How to get your employees involved in their own care to build relationships with their physicians to improve their health

It’s a doctor’s job to take care of your employees and their health, but as patients, your employees have a role to play, too. And you can help them ensure that they’re getting the best possible care by encouraging them to be active members of their health care team, says Dr. John Wallendjack, vice president of Medical Affairs for HealthAmerica.

“Research shows that patients who are more involved with their care get better results. Better outcomes usually mean less cost is expended for care,” says Wallendjack. “Lack of communication is a primary reason for medical errors, which costs more all around.”

Smart Business spoke with Wallendjack about why being a better patient is an important component of getting better health care and how you can help your employees understand this.

How does a good doctor-patient relationship improve health care outcomes?

According to the American Academy of Orthopaedic Surgeons (AAOS), good communication is the cornerstone of the physician-patient relationship. Open, honest communication builds trust and promotes healing. A trusting relationship improves patient behavior, health outcomes and patient satisfaction. And according to the Agency for Healthcare Research and Quality (AHRQ), it reduces the chance for medical errors.

Quality health care begins with a patient having a close, personal relationship with his or her doctor. Improving health care quality is a team effort; the key is for patients to ask questions, understand their condition and evaluate their options.

Where should patients begin?

Asking questions seems elementary and easy, yet many patients hesitate, perhaps because they are embarrassed, or being anxious about the doctor’s visit makes them forget. No matter the reason for not asking questions, the easiest solution is being prepared before each visit.

Here are some tips from the AHRQ and the AAOS to help your employees get the most out of their medical appointments.

Before you go:

  • Schedule your appointment. The receptionist may ask why you want to see the doctor. Based on the problem — for example, a sore back, a trick knee, or painful finger — an amount of time will be set aside for you. When you see the doctor, try not to discuss other problems, such as those darned bunions, or the achy elbow. There will not be enough time to do both, and your doctor may lose sight of the main reason for your visit. If you have more than one problem, tell the receptionist.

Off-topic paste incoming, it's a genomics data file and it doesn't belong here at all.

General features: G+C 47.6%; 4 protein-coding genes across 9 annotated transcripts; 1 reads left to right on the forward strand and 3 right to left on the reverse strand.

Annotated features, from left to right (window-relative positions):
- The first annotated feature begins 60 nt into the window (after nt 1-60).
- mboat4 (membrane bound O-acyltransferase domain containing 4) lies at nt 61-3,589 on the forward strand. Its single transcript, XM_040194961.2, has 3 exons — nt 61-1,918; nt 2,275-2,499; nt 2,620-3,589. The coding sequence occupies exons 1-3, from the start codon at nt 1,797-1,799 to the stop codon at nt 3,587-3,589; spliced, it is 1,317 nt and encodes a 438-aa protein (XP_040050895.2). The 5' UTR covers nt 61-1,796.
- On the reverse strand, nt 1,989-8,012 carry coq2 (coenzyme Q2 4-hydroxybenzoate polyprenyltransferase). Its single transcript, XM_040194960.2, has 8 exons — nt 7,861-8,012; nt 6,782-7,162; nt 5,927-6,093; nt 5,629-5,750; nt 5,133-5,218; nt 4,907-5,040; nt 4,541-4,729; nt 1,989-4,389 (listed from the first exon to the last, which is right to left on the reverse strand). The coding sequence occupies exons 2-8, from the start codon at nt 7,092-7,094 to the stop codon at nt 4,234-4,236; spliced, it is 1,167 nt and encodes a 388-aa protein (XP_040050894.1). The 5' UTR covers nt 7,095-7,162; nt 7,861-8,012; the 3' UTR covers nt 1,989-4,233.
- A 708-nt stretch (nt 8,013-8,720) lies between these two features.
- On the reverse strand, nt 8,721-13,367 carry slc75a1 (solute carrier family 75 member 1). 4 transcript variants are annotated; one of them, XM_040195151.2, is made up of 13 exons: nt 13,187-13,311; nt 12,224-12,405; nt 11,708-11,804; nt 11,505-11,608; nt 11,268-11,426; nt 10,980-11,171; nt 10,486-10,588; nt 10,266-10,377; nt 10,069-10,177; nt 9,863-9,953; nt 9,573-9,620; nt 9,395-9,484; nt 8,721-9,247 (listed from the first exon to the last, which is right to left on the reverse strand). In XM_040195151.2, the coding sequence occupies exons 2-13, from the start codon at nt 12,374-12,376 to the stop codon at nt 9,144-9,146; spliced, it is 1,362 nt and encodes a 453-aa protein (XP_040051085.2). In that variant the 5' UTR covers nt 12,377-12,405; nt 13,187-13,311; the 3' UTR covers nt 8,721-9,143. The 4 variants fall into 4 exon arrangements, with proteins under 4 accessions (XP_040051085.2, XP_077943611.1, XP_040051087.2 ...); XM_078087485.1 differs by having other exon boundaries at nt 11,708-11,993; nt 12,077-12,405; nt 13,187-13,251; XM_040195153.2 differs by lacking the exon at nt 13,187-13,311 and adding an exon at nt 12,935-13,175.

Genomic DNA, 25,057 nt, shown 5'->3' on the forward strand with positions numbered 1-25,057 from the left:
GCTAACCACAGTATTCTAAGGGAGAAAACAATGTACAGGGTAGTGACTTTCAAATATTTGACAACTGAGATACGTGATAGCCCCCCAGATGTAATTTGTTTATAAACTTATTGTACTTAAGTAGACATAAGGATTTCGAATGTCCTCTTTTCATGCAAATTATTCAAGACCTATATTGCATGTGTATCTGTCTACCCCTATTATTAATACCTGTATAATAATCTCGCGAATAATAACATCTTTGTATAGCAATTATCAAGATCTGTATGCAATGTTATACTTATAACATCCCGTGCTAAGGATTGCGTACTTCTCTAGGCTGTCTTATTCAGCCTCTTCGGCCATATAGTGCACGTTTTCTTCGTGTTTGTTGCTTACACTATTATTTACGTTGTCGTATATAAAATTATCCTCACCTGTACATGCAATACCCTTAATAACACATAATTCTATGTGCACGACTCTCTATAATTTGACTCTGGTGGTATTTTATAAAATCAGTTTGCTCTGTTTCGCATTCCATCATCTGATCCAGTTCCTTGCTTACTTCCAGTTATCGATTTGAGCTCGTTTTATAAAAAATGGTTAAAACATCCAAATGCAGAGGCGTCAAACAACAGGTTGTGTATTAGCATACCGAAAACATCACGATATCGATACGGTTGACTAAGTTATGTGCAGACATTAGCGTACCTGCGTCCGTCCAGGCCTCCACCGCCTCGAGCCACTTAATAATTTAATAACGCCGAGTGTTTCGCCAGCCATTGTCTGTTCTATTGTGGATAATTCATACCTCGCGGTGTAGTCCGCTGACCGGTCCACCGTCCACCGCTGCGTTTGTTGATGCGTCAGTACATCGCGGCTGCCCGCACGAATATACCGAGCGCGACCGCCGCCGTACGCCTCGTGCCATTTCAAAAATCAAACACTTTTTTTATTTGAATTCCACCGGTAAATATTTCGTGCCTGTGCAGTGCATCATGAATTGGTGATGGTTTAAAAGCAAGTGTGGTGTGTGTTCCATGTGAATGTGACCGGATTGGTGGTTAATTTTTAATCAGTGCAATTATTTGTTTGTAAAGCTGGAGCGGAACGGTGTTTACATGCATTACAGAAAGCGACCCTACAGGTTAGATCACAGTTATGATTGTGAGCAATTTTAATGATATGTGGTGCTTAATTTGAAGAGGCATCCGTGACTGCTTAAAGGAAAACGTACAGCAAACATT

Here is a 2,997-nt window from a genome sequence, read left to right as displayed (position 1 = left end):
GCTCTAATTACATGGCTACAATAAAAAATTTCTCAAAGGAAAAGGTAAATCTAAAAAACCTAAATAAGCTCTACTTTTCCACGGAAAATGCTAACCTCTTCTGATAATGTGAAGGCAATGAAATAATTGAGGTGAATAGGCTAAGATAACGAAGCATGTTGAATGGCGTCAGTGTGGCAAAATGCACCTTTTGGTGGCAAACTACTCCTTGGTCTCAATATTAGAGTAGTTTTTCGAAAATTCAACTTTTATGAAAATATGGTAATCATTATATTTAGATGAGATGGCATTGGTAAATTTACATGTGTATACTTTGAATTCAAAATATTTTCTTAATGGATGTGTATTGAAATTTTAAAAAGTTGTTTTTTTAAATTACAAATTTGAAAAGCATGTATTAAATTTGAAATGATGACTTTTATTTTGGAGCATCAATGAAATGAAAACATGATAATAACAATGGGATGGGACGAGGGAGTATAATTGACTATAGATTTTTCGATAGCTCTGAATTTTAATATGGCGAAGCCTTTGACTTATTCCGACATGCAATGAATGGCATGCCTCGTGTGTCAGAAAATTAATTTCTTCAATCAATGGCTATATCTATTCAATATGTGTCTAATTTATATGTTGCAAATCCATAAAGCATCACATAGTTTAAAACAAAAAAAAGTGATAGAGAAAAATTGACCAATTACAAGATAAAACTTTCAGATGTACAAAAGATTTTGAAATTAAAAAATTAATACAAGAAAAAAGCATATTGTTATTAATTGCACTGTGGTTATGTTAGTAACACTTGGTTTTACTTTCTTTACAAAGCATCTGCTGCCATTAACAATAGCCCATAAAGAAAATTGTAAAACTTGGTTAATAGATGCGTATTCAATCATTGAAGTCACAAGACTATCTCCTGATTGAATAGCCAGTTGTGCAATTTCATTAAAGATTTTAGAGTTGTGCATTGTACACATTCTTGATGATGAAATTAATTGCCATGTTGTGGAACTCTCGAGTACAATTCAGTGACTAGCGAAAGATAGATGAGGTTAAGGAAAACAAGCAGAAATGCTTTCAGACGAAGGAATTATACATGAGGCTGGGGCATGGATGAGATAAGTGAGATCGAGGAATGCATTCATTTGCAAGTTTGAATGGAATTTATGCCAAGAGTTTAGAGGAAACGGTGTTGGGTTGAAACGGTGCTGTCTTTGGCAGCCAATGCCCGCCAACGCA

• Assemble your records. Compile documents, such as relevant medical records from other physicians, results and copies of X-rays and other imaging studies and lab tests, and personally take the records to the doctor’s office.
  • Make written lists.

• Medications, herbs, vitamin supplements and over-the-counter medications you are taking

• Your medical history, such as prior treatments for heart or thyroid problems, or operations, even those not related to your current problem

• Your concerns about your condition (pains, loss of mobility or function)

• Any questions you may have

  • Bring a friend. Consider asking a friend or family member to accompany you. If you need a translator, ask another adult to come with you; don’t rely on a child to translate.
  • Dress appropriately. For spine issues and problems involving the arms and legs, you may be asked to disrobe. Wear loose clothing that’s easy to take off and put on.

At the doctor’s office:

  • Arrive early. You will need time to complete any required forms or tests before meeting with your doctor.
  • Be honest and complete in talking with your doctor. Share your point of view and don’t hold back information about issues such as incontinence, memory loss, sex, or other issues that you might consider embarrassing.
  • Stick to the point. It might be fun to share news about the children, but keep it short to get the most out of your time with the doctor.
  • Take notes and ask questions. Take notes on what the doctor tells you and ask questions if you don’t understand a medical term, the reason for the doctor’s recommendations, or the instructions for taking medication.
  • Ask what to expect from your treatment. Find out what effect it will have on your daily activities and what you can do to prevent further disability.
  • Ask for more information to take with you. Ask your doctor for handouts or brochures that you and your family members can review at home. Your doctor may refer you to a website for more information.
  • Talk to the other members of the health care team. Physician assistants, nurses or therapists (speech, physical or occupational) can also address questions or concerns.

There are numerous government and organization websites that offer great tips for working with health care providers. Here are some of the best:

  • The AAOS fact sheet, ‘Getting the Most Out of a Visit With Your Doctor,’ is at Click on the Patient-Centered Care link.
  • The National Institute on Aging has a fact sheet ‘Talking With Your Doctor: A Guide for Older People,’ at the website
  • The Agency for Healthcare Research and Quality has many helpful fact sheets on safer health care at